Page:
Auction house Christie’s yesterday unveiled what it called “the highest-estimated Asian artwork” to ever go under the hammer, a Xu Beihong (徐悲鴻) painting titled Slave and Lion, which it expects to fetch between US$45 million and US$58 million.
The painting dated 1924 by Xu, who is regarded as one of the most important figures of Chinese realism, is to go on public preview in Beijing and Shanghai this month before being auctioned in Hong Kong on May 24.
The painting was sold in 2006 in the territory at Christie’s for HK$53.9 million (US$6.9 million), a record at the time for a Chinese oil painting.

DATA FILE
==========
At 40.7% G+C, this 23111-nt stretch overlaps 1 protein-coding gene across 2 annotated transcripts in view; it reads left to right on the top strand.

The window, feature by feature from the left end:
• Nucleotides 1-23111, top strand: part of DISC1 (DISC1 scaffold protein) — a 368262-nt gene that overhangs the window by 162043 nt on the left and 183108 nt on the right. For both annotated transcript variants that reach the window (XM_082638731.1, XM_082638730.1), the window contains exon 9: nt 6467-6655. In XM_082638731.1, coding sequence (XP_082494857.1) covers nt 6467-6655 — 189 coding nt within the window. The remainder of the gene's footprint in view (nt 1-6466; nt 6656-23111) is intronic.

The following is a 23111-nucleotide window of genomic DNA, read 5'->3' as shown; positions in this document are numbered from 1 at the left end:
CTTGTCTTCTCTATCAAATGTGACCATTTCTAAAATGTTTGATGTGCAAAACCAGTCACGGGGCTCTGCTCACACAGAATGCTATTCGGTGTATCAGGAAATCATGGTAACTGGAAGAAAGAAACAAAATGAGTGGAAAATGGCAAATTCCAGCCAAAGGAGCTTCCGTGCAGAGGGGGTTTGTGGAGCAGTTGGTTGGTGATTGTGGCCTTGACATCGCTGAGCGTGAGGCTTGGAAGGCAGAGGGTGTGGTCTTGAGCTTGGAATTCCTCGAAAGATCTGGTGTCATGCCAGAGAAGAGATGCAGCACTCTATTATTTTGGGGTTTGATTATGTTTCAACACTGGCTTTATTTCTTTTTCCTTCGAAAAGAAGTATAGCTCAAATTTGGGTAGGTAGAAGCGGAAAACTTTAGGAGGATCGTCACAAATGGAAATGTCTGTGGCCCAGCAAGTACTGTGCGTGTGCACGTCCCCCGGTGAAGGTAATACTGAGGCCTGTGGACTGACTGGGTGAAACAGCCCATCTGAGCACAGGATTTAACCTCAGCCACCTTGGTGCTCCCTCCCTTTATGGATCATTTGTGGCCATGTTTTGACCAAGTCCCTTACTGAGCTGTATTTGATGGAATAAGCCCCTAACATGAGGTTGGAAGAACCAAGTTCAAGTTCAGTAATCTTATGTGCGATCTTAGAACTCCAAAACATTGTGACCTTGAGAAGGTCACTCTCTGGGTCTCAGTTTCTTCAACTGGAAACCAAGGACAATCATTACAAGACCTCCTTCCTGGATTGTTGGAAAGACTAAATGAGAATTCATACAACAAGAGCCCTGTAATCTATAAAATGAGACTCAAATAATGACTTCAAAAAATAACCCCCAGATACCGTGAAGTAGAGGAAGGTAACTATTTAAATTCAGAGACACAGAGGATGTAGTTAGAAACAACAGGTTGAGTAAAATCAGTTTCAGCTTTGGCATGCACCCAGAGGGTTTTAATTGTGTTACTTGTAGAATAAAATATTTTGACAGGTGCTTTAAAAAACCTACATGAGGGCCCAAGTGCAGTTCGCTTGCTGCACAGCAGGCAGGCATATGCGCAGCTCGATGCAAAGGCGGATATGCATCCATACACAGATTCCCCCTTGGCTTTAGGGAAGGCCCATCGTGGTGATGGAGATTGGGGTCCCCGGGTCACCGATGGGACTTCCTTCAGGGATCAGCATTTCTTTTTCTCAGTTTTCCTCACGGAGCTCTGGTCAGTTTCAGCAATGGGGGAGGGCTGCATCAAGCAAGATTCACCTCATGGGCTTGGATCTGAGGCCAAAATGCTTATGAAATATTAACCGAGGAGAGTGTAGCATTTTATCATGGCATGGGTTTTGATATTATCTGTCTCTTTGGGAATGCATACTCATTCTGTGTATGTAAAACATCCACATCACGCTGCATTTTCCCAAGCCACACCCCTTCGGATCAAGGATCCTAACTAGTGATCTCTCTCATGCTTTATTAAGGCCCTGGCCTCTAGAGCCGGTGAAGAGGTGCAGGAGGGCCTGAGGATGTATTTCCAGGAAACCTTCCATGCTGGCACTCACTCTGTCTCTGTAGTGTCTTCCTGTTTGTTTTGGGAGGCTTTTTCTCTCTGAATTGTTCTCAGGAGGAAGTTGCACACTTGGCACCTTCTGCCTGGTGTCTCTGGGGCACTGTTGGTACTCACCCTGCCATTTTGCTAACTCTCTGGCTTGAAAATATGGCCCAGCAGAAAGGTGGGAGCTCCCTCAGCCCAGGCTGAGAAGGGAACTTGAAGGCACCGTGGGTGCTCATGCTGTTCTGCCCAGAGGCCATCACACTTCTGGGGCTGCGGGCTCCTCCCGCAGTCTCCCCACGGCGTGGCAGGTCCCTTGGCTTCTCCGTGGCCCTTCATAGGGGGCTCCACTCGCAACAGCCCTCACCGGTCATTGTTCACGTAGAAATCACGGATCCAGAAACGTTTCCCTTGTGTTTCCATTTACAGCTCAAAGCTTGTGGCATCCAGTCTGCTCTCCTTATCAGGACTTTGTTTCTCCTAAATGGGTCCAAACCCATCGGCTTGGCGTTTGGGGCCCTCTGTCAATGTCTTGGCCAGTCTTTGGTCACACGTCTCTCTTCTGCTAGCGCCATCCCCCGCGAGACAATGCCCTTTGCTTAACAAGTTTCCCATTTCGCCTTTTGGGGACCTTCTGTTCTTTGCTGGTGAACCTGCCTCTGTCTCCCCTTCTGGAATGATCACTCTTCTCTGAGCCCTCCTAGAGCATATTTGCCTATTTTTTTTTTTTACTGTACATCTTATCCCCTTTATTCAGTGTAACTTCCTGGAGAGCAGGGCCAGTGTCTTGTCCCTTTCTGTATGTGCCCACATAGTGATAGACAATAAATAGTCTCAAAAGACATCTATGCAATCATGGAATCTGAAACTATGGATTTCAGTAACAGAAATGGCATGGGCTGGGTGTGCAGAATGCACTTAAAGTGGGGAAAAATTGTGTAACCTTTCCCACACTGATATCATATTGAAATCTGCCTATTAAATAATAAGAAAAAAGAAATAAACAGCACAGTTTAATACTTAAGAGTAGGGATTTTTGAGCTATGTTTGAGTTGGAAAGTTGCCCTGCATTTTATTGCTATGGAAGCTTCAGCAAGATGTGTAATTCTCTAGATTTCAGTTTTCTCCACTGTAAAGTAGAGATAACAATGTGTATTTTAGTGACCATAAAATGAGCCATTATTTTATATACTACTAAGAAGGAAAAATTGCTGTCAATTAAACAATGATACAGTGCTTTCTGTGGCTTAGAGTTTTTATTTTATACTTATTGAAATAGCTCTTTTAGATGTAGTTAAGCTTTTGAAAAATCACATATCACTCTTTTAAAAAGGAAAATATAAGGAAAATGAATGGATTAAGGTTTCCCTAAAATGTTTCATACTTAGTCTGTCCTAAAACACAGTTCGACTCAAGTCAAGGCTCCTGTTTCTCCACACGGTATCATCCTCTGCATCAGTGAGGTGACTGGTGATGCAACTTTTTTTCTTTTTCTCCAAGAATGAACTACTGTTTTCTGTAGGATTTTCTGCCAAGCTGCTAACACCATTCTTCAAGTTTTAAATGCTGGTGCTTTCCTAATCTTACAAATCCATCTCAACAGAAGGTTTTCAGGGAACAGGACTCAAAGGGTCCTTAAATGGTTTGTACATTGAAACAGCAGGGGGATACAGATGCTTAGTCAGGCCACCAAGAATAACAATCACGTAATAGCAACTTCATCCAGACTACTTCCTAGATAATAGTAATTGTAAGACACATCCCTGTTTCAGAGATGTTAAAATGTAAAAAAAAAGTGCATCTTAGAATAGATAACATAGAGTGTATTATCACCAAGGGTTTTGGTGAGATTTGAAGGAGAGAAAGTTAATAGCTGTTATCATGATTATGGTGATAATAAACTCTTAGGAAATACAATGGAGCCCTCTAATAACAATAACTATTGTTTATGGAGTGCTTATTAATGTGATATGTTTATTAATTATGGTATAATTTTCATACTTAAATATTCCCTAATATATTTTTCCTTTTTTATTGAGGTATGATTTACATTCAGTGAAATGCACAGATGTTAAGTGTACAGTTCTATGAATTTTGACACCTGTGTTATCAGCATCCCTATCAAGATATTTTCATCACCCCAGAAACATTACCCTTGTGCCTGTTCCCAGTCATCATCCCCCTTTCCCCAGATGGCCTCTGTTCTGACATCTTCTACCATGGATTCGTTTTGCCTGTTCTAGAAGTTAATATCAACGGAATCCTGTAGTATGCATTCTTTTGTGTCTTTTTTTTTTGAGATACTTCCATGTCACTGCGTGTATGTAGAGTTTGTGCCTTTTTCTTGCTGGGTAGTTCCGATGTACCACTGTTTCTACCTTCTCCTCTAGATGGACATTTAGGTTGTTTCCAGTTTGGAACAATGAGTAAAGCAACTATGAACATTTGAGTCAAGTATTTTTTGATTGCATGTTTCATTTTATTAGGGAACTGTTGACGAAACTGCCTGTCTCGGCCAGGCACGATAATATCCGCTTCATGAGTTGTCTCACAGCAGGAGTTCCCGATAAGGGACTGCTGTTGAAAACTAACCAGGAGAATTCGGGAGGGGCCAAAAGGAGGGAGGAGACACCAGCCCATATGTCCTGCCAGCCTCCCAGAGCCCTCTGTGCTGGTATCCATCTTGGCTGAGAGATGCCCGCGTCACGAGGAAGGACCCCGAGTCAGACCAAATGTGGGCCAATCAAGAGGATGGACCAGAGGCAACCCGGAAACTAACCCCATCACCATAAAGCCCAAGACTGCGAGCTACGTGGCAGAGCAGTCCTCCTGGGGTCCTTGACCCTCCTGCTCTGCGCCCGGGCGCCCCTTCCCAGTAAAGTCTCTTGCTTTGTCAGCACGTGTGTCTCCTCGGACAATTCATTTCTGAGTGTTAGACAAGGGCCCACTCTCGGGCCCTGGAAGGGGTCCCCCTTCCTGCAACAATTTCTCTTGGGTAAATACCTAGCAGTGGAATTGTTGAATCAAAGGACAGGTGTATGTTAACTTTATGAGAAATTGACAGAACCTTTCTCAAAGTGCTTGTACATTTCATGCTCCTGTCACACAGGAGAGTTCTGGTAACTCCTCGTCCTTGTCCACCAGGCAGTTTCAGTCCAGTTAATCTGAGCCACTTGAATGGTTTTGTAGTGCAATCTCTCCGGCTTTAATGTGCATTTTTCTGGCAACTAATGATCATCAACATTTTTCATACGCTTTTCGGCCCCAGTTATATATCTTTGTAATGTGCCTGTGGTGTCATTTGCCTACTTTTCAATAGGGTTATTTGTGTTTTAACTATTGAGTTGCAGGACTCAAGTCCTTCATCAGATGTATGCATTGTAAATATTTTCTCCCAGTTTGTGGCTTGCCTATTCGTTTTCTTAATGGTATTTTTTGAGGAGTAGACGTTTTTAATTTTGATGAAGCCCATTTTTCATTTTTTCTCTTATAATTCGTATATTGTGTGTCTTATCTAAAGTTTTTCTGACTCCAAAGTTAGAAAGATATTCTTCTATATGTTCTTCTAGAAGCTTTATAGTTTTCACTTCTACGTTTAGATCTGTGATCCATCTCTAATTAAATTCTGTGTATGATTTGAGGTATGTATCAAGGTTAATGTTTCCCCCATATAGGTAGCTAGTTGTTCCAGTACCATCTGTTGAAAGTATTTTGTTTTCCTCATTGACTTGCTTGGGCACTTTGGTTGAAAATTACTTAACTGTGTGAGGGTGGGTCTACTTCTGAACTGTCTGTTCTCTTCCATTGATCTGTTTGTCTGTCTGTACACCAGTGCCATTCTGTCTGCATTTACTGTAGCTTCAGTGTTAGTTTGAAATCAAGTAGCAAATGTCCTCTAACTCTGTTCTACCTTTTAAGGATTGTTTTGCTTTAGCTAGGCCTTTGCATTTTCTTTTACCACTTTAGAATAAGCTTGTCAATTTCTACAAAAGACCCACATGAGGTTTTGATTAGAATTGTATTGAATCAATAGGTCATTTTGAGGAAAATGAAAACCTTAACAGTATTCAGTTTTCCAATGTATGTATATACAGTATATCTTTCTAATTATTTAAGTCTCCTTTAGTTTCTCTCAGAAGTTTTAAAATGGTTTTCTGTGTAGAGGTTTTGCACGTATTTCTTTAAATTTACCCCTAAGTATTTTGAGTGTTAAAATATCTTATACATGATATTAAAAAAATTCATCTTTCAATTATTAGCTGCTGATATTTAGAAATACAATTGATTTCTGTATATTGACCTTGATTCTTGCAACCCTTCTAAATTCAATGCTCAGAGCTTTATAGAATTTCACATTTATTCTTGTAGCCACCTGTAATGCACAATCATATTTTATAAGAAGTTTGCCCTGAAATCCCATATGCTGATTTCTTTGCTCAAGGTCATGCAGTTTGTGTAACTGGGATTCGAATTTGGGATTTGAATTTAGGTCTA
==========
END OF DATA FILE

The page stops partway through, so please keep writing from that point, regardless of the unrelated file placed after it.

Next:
“The market at the very top is very strong; [there is] a lot of demand, extremely driven by rarity, which is exactly what this work is about,” Christie’s Asia-Pacific president Francis Belin said.
The story behind the painting is rooted in Roman mythology, according to Christie’s presentation.
A runaway slave was captured and, as punishment, thrown into the Colosseum with a lion, but the animal did not attack the slave, who had earlier removed a thorn stuck in the lion’s paw.
The slave and lion were eventually set free.
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